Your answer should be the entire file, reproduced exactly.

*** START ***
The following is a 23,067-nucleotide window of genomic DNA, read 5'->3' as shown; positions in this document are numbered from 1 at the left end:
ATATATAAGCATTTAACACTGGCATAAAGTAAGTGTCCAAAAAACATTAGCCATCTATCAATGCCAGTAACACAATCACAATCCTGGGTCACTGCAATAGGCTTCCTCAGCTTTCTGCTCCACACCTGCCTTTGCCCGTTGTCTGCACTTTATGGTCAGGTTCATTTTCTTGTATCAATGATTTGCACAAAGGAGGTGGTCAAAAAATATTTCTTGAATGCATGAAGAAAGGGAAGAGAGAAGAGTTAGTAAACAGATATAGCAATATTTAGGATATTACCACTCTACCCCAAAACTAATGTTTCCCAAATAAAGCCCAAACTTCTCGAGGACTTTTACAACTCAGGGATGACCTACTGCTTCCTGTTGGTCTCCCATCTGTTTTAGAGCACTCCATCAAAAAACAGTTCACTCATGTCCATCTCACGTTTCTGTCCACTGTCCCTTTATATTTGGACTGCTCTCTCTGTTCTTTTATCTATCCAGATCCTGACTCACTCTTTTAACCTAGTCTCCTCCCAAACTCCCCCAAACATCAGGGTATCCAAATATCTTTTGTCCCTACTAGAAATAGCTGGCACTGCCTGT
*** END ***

The following is a 23,067-nucleotide window of genomic DNA, read 5'->3' as shown; positions in this document are numbered from 1 at the left end:
ATATATAAGCATTTAACACTGGCATAAAGTAAGTGTCCAAAAAACATTAGCCATCTATCAATGCCAGTAACACAATCACAATCCTGGGTCACTGCAATAGGCTTCCTCAGCTTTCTGCTCCACACCTGCCTTTGCCCGTTGTCTGCACTTTATGGTCAGGTTCATTTTCTTGTATCAATGATTTGCACAAAGGAGGTGGTCAAAAAATATTTCTTGAATGCATGAAGAAAGGGAAGAGAGAAGAGTTAGTAAACAGATATAGCAATATTTAGGATATTACCACTCTACCCCAAAACTAATGTTTCCCAAATAAAGCCCAAACTTCTCGAGGACTTTTACAACTCAGGGATGACCTACTGCTTCCTGTTGGTCTCCCATCTGTTTTAGAGCACTCCATCAAAAAACAGTTCACTCATGTCCATCTCACGTTTCTGTCCACTGTCCCTTTATATTTGGACTGCTCTCTCTGTTCTTTTATCTATCCAGATCCTGACTCACTCTTTTAACCTAGTCTCCTCCCAAACTCCCCCAAACATCAGGGTATCCAAATATCTTTTGTCCCTACTAGAAATAGCTGGCACTGCCTGT